For the purpose of this study, sovereignty, autonomy and intervention are conceptualized in terms of power. Autonomy is considered a core principle of state sovereignty. According to Krasner, the principle of autonomy is one of the core elements of Westphalian sovereignty, and means that ‘no external actor enjoys authority within the borders of the state’.95 Michael Mann intrinsically links the concepts of autonomy and sovereignty to power. Mann argues that a state’s ability to ‘provide a territorially-centralized form of organization’ provides for state autonomy.96 For Mann, it is this institutional and territorial centralized nature that is ‘the most important precondition of state power’.97 Hence, power is an essential element in the relationship between sovereignty and autonomy.

According to the Westphalian model, sovereignty can be violated through imposition, where a weak state is forced to do something it would not ordinarily do, and intervention, where more powerful states coerce ‘public authorities in weaker states to accept externally dictated authority structures’.98 For many, the principle of non-intervention, which is always violated through coercion or imposition, is the key element of sovereign statehood.99 Interventions occur when there is an asymmetry of power.100 Because powerful states intervene in the internal affairs of less powerful states,101 weaker states have always been the ‘strongest supporters’ of the rule of non-intervention.102 Weaker states will always seek to resist violations to their sovereignty. It is our contention that they are able to do so when their interests converge with that of an external actor.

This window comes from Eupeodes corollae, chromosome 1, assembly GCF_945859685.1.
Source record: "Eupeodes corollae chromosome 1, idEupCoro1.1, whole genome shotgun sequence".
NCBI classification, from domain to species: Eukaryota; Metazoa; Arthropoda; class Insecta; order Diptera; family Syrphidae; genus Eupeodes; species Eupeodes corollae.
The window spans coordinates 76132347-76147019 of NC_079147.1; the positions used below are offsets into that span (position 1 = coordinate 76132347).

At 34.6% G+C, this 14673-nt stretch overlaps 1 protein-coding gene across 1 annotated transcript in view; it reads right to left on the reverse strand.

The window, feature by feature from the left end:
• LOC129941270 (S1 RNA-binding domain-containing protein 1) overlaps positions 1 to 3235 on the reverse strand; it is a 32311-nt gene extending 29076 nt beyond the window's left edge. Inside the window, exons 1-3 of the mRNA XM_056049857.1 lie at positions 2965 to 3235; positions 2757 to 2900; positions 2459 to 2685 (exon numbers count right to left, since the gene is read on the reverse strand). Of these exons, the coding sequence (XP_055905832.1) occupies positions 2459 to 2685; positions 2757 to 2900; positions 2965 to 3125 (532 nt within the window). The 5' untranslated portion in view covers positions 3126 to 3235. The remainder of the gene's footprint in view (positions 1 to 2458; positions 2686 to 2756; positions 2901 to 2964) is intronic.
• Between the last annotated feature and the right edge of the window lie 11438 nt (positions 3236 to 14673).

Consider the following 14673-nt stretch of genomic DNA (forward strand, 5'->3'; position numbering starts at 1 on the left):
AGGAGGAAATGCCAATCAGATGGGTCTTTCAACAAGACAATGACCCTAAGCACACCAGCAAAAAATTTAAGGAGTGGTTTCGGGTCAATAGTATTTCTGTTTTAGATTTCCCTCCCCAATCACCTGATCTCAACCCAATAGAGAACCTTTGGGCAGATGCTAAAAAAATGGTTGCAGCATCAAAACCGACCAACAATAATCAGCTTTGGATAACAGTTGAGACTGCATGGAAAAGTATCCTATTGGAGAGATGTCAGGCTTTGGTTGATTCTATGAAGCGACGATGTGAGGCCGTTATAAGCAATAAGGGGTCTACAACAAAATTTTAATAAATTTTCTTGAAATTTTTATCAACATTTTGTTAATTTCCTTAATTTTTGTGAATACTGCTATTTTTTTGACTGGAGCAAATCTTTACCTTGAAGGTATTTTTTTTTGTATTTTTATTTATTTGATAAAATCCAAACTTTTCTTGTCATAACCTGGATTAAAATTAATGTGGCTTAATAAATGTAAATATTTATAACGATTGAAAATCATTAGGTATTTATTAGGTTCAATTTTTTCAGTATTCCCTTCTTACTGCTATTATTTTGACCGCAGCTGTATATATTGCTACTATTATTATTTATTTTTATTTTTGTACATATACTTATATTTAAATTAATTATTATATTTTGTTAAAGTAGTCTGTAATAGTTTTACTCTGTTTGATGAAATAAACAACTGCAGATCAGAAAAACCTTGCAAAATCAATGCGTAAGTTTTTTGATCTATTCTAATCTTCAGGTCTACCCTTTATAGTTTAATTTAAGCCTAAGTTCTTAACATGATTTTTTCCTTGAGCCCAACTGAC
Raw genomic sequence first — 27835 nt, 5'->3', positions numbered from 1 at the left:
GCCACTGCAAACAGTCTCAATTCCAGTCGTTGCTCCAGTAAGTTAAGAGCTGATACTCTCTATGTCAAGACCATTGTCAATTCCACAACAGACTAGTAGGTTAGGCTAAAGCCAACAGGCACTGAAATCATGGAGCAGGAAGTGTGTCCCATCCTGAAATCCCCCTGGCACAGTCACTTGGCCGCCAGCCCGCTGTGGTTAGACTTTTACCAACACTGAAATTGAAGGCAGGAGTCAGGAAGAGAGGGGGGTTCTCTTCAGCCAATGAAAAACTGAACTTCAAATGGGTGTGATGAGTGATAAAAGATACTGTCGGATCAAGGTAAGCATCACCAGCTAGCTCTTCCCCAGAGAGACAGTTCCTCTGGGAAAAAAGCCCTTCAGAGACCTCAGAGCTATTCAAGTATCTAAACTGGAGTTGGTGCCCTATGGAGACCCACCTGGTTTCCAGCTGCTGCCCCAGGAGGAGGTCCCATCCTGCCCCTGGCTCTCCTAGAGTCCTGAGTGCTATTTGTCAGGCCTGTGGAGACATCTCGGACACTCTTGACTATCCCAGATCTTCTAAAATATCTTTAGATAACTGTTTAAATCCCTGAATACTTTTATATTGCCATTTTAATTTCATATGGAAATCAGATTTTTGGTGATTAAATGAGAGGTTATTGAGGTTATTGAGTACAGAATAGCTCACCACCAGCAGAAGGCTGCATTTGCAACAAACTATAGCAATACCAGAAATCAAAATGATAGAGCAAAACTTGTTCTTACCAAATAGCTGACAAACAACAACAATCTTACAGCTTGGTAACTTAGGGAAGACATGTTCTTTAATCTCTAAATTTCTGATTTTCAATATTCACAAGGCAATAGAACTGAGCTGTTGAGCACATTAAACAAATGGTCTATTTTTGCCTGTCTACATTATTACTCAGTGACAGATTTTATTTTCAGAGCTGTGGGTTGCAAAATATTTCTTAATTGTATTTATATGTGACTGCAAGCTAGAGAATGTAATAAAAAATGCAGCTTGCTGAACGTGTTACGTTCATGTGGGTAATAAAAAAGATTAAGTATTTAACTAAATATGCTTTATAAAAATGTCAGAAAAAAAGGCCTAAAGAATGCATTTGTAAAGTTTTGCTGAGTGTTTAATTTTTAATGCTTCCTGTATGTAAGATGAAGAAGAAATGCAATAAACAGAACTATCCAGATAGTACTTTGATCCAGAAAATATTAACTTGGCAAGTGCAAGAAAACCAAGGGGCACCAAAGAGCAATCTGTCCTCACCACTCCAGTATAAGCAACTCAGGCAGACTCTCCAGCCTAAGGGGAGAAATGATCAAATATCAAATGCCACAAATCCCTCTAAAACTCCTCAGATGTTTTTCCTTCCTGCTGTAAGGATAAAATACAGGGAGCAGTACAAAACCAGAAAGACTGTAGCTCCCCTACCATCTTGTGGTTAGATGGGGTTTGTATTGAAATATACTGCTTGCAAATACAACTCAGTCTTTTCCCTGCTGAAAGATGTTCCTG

Conceptualizing ASEAN

The way in which ASEAN is conceptualized, and the degree to which ASEAN can be considered an ‘actor’, is debated here. Defined by Rüland as the ability to ‘develop presence, to become identifiable, aggregate interests, formulate goals and policies, make and implement decisions’,103 a key ability for any actor is to ‘formulate a coherent position’, and to receive recognition and identification as an actor in a given context.104 As case study analysis of the South China Sea dispute will show, ASEAN lacks the ability to consistently aggregate interests and formulate coherent policy, in part due to its loose institutional organization and preference for consensus decision-making. This (p.17) places limits on the degree of ASEAN’s ‘actorness’. However, our analysis suggests that at times of vanguard state prominence, once a vanguard state has successfully mobilized the member states in support of its interests, ASEAN can be conceptualized as a unitary actor. This is in accordance with the work of Frey, who argues that any group actors ‘must display sufficient behavioural cohesion among members so as to produce unitary group actor behaviour’.105 While the degree of cohesion required to elicit unitary group actor behaviour must be high, Frey acknowledges that ‘absolutely unitary action is a naively impractical criterion for a group actor’.106 As such, evidence of minor or insignificant state deviations from cohesion should not result in denial of group actor designation.